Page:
Russia Approves Construction Of Naval Logistics Center On Sudan’s Coast In The Red Sea

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Russia Approves Construction Of Naval Logistics Center On Sudan's Coast In The Red Sea

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On November 16th, Russia officially allowed the establishing of a naval logistics center in Sudan.

This was pursuant to an official order by Russian President Vladimir Putin.

“Accept the proposal of the government of the Russian Federation to sign an agreement between the Russian Federation and the Republic of Sudan on the creation of a logistics center for the Russian Navy on the territory of the Republic of Sudan,” the document, which was published on November 16th on the official portal of legal information, read.

“To instruct the Russian Ministry of Defense to sign this agreement on behalf of the Russian Federation,” the order said.

Russia and Sudan had previously discussed the draft document, it was noted in the resolution signed by Prime Minister Mikhail Mishustin, which was posted on the official portal of legal information on November 11th.

The agreement is expected to be valid for 25 years with further renewal options.

The document notes that the “logistics point” is a military formation of the Russian Armed Forces with military and special equipment, life support facilities and provision of parking and repair of Russian warships with the necessary supplies of materiel and other property.

Russia will have the opportunity to deploy nuclear-powered ships at a naval point in Sudan, the maximum number of members of the base is 300 people, according to the draft agreement between the two countries.

The maximum number of Russian warships that are allowed to be simultaneously at the logistics center has been established: four units, including warships with a nuclear power plant, subject to nuclear and environmental safety standards.

In return, Russia is ready to supply Sudan with weapons and military equipment free of charge, as well as to organize the air defense of the naval base in Port Sudan, the draft bilateral agreement said.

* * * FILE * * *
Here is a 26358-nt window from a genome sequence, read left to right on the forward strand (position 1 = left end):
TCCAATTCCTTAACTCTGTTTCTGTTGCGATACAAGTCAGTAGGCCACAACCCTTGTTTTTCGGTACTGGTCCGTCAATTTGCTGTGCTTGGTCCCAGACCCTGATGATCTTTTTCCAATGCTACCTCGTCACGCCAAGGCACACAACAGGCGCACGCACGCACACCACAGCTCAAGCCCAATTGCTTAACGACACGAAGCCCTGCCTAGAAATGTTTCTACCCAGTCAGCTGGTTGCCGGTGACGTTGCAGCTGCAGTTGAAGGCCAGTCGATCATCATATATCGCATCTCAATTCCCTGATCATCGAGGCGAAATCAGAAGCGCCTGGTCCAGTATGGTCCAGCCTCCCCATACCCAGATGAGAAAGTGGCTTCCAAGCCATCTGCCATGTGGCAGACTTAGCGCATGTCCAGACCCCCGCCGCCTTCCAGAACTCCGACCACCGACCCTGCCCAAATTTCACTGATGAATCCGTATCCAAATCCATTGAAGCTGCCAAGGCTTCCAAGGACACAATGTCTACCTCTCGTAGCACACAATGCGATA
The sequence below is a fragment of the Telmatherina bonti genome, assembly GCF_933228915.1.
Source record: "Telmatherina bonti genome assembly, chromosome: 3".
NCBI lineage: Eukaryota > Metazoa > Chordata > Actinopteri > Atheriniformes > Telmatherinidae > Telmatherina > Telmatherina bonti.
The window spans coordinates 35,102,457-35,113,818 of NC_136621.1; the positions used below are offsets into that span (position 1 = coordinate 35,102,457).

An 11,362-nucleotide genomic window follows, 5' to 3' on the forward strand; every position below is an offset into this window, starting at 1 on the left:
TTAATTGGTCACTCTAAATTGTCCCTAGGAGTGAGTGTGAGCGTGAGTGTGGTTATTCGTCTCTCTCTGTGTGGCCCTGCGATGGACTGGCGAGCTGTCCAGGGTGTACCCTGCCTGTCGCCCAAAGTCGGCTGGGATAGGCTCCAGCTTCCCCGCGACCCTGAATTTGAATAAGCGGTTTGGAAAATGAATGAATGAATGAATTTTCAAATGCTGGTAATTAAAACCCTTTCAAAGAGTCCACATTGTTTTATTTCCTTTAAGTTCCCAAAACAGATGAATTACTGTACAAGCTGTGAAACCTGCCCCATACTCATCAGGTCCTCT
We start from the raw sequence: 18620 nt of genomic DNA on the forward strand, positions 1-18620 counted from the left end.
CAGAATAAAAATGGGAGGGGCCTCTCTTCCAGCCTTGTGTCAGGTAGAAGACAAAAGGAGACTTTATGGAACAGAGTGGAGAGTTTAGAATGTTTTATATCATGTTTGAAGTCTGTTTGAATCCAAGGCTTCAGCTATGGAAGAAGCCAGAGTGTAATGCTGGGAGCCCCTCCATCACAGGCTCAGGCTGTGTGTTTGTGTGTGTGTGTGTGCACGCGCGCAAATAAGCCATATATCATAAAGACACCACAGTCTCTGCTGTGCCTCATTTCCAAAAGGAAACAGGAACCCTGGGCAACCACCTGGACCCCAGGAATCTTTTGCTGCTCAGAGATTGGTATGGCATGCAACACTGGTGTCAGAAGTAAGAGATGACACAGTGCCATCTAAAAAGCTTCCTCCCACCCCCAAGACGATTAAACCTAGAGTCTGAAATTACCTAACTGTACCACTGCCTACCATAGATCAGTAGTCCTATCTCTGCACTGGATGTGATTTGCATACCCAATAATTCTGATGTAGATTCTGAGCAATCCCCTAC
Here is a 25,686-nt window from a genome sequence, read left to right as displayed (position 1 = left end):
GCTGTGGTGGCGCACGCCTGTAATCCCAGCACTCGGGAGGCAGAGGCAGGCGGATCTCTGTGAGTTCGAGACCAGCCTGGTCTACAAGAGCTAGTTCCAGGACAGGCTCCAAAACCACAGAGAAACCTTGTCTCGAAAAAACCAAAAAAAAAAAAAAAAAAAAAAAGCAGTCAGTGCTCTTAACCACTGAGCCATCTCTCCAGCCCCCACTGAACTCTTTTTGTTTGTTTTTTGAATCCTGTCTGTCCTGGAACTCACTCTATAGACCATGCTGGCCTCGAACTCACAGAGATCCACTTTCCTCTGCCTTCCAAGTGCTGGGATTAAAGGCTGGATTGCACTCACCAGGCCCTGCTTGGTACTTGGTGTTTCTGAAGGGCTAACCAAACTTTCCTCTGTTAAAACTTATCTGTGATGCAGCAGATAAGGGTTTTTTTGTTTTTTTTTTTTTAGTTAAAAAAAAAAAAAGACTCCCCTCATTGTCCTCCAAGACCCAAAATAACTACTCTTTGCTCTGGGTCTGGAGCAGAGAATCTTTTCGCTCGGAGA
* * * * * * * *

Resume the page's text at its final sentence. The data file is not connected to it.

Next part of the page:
Russia will also be able to use the airspace of the Republic of Sudan for aircraft flights in order to implement this agreement.

According to the draft agreement, Russia will be able to place temporary military posts in Sudan to guard its naval logistics center.

The Sudanese side will carry out the external protection of the borders of the logistics center of the Russian Navy, and the Russian side will ensure the protection of the borders of the water area of ​​the Navy point, its air defense, as well as internal protection and maintenance of law and order on the base.

By creating a naval base in Sudan, Russia will strengthen its presence in Africa and expand the operational capabilities of the fleet, former chief of the Russian Navy’s Main Staff, retired Admiral Viktor Kravchenko said.

“In fact, Russia will have a base on the Red Sea. This is a tense region. The Russian naval presence there is necessary. Of course, the operational capabilities of our fleet will increase,” he said.

“Our ships will be able to enter the basing point in Sudan, and, if necessary, repair and refuel. Our ships are constantly in this region and we need a basing point there,” Kravchenko said.

In particular, according to the admiral, the logistics center in Sudan will be important for Russian warships that carry out anti-piracy missions and are involved in the protection of convoys.

“In the future, a logistics center in Sudan can become a full-fledged naval base,” said Kravchenko.

Russia currently has just one naval base abroad in the Syrian port of Tartus.

On September 30th, Russian Defense Minister Sergei Shoigu said that the naval base in Tartus is capable of receiving dozens of warships.

“Another Russian military base in the SAR, located in Tartus, has the status of a logistics center for the Russian Navy. maintenance and minor repairs of ships and vessels,” Shoigu explained.

There is a Russian squadron on a permanent basis in the Mediterranean Sea. It includes up to 15 warships and support vessels, the press service of the Russian Black Sea Fleet reported.

Russian frigates, as well as diesel submarines from the permanent formation of the Russian Navy in the Mediterranean Sea, have repeatedly used Kalibr cruise missiles to strike militants in Syria.


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